Recommended Books for Young Men and Boys

All too often, young men and boys do not like read because English courses make reading a chore, rather than something to do for leisure. The books taught in schools all too often do not appeal to boys, either; classes often focus on stories such as To Kill a Mockingbird, The Catcher in the Rye, or—one of the most unbearable books for me to read in high school—Their Eyes Were Watching God. This is not to say these particular books are bad or poorly written; rather, it simply means they are not the kind of stories that would foster a love of reading in boys and young men. I have read all of these books unless otherwise indicated, and I intend to add to it as I read more. I’ve also included a non-fiction section, as history offers just as many compelling stories as fiction. I hope this list can help a parent or man that would like to read more.

William Golding, Lord of the Flies

Robert H. Heinlein, Starship Troopers
Ibid., The Moon is a Harsh Mistress

Kurt Vonnegut, Breakfast of Champions

Ibid., Cat’s Cradle

Ernest Hemingway, A Farewell to Arms
Ibid., For Whom the Bell Tolls
Ibid., The Sun Also Rises [much less action oriented than the preceding novels, may seem boring to some]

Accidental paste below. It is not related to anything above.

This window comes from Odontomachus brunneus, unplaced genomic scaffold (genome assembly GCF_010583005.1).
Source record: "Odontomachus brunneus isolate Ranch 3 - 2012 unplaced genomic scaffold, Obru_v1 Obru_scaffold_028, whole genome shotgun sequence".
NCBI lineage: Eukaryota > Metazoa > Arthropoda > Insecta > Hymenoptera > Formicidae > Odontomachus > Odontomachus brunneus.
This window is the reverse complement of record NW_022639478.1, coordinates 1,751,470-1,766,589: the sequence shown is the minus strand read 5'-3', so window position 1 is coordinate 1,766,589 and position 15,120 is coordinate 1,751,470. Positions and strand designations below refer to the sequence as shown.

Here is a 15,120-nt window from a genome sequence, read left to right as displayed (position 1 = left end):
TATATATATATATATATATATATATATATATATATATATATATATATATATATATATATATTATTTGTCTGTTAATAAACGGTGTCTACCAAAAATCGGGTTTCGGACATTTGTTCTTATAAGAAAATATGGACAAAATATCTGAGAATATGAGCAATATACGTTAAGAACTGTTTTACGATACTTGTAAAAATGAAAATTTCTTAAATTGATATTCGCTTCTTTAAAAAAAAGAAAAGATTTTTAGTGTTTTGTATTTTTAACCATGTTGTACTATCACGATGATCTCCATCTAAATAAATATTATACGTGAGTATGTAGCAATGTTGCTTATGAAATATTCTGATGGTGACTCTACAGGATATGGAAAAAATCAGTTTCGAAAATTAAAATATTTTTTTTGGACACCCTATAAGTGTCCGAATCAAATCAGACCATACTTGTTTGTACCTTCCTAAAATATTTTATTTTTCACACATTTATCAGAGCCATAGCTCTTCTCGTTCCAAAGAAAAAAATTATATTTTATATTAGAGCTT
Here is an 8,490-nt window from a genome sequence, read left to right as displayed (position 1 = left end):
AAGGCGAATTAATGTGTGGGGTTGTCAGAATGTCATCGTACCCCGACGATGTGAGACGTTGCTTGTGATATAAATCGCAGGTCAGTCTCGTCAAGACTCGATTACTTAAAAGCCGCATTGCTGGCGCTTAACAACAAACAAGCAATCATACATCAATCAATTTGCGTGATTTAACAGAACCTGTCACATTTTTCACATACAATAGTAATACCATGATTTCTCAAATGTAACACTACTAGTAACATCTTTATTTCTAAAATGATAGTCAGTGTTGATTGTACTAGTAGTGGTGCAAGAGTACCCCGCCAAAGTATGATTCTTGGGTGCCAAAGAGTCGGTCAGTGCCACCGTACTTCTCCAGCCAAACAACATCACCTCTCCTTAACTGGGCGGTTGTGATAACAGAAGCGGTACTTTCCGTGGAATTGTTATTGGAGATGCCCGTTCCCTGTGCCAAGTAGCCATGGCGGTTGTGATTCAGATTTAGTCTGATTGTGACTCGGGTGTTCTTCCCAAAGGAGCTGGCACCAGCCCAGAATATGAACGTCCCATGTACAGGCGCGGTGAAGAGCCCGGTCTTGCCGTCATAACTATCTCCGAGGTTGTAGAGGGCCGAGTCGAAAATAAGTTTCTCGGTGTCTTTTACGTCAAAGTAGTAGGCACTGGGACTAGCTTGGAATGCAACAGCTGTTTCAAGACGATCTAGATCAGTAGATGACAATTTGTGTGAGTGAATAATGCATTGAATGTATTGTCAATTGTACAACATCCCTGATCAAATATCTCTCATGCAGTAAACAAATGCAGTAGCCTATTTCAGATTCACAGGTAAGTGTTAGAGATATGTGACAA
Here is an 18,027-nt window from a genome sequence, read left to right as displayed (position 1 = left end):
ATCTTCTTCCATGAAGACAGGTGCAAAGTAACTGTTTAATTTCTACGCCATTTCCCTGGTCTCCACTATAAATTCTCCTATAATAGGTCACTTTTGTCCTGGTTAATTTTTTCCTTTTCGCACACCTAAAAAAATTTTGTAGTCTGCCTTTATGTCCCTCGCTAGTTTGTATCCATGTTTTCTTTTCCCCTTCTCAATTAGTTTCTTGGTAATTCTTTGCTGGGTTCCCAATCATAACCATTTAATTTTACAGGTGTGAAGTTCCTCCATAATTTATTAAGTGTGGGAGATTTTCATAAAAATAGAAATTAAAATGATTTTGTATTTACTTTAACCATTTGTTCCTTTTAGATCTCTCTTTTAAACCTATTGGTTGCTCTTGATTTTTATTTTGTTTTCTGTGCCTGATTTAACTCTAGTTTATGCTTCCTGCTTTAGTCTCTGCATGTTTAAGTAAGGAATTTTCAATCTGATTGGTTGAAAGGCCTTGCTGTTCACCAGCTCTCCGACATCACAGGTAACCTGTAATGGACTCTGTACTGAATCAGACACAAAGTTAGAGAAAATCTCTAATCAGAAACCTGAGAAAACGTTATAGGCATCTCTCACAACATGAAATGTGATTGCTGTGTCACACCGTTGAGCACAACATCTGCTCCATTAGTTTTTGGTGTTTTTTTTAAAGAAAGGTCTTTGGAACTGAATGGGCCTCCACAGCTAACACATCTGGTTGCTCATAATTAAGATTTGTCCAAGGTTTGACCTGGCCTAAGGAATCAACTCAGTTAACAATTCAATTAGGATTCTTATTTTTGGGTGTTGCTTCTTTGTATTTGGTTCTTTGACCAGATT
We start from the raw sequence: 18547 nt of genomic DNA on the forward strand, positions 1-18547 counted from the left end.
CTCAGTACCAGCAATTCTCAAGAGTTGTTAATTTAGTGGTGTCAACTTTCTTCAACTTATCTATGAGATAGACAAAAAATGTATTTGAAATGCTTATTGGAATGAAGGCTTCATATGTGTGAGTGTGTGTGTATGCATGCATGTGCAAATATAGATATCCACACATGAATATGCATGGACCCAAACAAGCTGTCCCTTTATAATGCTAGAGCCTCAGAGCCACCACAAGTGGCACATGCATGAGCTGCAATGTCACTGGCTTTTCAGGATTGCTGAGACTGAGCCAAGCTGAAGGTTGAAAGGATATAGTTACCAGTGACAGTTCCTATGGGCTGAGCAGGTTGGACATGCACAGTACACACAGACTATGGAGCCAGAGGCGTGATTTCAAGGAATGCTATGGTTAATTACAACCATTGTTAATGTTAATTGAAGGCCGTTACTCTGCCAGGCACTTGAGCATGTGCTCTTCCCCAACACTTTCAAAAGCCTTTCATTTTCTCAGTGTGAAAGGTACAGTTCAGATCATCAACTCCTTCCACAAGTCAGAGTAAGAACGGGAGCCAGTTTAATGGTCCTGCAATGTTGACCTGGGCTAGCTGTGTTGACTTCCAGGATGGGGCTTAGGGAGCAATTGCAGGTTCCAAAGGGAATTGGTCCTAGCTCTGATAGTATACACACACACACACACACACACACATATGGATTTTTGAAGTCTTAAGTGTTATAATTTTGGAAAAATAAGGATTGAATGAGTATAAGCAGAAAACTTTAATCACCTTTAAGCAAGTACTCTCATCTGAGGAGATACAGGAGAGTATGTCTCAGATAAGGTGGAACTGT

Philip K. Dick, Do Androids Dream of Electric Sheep? [Adapted into the excellent movie Blade Runner]
Ibid., Flow My Tears, the Policeman Said
Ibid., A Scanner Darkly
Ibid., The Man in the High Castle

Cormac McCarthy, The Road
Ibid., No Country for Old Men

Max Brooks, World War Z

Erich Maria Remarque, All Quiet on the Western Front

George Orwell, Animal Farm
Ibid., 1984

Aldous Huxley, Brave New World

Franz Kafka, The Metamorphoses

Orson Scott Card, Ender’s Game

Frank Herbert, Dune

William Gibson, Neuromancer

Jim Butcher’s Dresden Files series

Bernard Cornwell’s Richard Sharpe series

Louis Ferdinand Celine, Journey to the End of the Night
Ibid., Death on the Installment Plan [A warning: while these are very well written and insightful, they do not make for pleasant reading.

Joseph Conrad, Heart of Darkness

Cornelius Ryan, A Bridge Too Far

Byron Farwell, The Great War in Africa

John Keegan, The Face of Battle

Fred L. Ray, Shock Troops of the Confederacy

Winston Groom, A Storm in Flanders

Bernard Fall, Street Without Joy

Rick Atkinson, An Army At Dawn

Robert Kershaw, It Never Snows in September

Simon Murray, Legionnaire

Max Hastings, Das Reich [The cover claims it’s a history of the German Waffen-SS division, however, it mostly covers the French resistance in 1944, after the Allied invasion. Not a bad book, though]

Miyamoto Musashi, The Book of Five Rings

C.J. Chivers, The Gun

Paul S. Moorcroft & Peter McLaughlin, The Rhodesian War

Kevin Birmingham, The Most Dangerous Book

Christine Alexander & Mason Kunze, Eastern Inferno

Eugene Sledge, With the Old Breed: At Peleliu and Okinawa

Ernest Hemingway: A Moveable Feast


2 thoughts on “Recommended Books for Young Men and Boys

  1. Pingback: Creating the New Literary Fiction | Samuel Stevens

  2. Pingback: The Cruel Irony of Dystopian YA | Samuel Stevens

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